III. STANDARD OF REVIEW

We review de novo the grant of a motion to dismiss pursuant to Rule 12(b)(6) for failure to state a claim upon which relief can be granted. Leib v. Hillsborough County Pub. Transp. Comm'n, 558 F.3d 1301, 1305 (11th Cir. 2009).

IV. DISCUSSION

A complaint under the False Claims Act must meet the heightened pleading standard of Rule 9(b), which states "[i]n alleging fraud or mistake, a party must state with particularity the circumstances constituting fraud or mistake." See United States ex rel. Clausen v. Lab. Corp. of Am., 290 F.3d 1301, 1309-10 (11th Cir. 2002) (noting "it was `well settled' and `self-evident' that the False Claims Act is `a fraud statute' for the purposes of Rule 9(b)") (citation omitted). A False Claims Act complaint satisfies Rule 9(b) if it sets forth "`facts as to time, place, and substance of the defendant's alleged fraud,' specifically `the details of the defendants' allegedly fraudulent acts, when they occurred, and who engaged in them.'" Id. at 1310 ( quoting United States ex rel. Cooper v. Blue Cross Blue Shield of Fla., 19 F.3d 562, 567-68 (11th Cir. 1994)).

The district court held that the relators' Complaint did not satisfy the particularity requirements of Rule 9(b) because it failed to include specific allegations of "the actual presentment of false claims." (R.2-101 at 25.) The court did not distinguish between the relators' allegations under 31 U.S.C. § 3729(a)(1) and their allegations under § 3729(a)(2). It reasoned that our precedents require all False Claims Act complaints to identify specific false claims, and the court appears to have concluded that these precedents apply equally to subsections (a)(1) and (a)(2) of the Act. Because the Complaint did not identify a specific false claim, the court found it did not satisfy Rule 9(b) and was subject to dismissal, pursuant to Rule 12(b)(6), for failing to state a claim upon which relief can be granted. (R.2-101 at 20.)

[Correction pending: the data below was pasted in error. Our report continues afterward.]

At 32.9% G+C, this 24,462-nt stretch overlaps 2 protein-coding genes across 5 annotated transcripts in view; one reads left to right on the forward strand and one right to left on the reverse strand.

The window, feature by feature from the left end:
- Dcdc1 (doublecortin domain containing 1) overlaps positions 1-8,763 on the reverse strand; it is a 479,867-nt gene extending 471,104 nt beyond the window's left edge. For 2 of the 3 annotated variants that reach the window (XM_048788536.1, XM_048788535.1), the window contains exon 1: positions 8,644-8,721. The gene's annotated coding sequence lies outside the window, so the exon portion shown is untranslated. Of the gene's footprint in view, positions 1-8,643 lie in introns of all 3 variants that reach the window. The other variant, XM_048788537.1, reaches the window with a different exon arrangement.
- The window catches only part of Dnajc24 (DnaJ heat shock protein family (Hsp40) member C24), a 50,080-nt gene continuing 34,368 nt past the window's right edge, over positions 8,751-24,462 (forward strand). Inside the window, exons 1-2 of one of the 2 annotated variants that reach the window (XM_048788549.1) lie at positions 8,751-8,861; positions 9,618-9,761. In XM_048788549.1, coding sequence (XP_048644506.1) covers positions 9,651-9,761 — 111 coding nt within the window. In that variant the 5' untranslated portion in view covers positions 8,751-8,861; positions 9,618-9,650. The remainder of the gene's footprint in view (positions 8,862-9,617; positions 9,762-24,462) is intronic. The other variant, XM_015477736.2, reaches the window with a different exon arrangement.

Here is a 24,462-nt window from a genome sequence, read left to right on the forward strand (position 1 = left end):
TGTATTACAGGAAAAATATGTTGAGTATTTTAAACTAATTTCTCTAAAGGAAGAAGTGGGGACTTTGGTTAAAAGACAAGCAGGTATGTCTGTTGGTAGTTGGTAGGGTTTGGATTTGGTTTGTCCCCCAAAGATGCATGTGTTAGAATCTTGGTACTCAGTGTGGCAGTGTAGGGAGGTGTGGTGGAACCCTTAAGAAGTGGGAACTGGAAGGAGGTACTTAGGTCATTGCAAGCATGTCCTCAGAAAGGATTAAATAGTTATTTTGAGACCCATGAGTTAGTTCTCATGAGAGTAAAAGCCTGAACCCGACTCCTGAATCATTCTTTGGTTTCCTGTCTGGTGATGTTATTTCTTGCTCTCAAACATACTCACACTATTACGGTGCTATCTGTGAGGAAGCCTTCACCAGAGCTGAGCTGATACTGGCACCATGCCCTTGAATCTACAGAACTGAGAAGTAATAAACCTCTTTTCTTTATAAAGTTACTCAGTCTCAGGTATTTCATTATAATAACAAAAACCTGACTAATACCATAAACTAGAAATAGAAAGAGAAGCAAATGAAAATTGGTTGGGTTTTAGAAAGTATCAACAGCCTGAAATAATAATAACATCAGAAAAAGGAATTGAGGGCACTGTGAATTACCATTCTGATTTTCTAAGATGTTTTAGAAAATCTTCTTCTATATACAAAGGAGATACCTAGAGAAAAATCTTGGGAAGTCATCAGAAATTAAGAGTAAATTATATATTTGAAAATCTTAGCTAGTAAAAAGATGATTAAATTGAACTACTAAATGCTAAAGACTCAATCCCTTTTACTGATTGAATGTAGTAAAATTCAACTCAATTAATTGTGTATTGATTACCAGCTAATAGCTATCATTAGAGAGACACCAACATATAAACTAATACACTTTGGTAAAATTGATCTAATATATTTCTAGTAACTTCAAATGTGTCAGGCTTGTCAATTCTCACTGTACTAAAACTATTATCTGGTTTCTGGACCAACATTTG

Indeed, in cases on which the district court relied, Clausen; United States ex rel. Corsello v. Lincare, Inc., 428 F.3d 1008 (11th Cir. 2005), cert. denied, 549 U.S. 810, 127 S.Ct. 42, 166 L.Ed.2d 18 (2006); and United States ex. rel Atkins v. McInteer, 470 F.3d 1350 (11th Cir. 2006), we did not differentiate between claims raised under subsection (a)(1) and subsection (a)(2) of the False Claims Act. The relators acknowledge that under subsection (a)(1), a plaintiff must prove that the defendant submitted or caused to be submitted a false claim to the government. But, they contend that submission of an actual false claim is not an element of a subsection (a)(2) claim. So, we will consider the claims separately.

A. 31 U.S.C. § 3729(a)(1)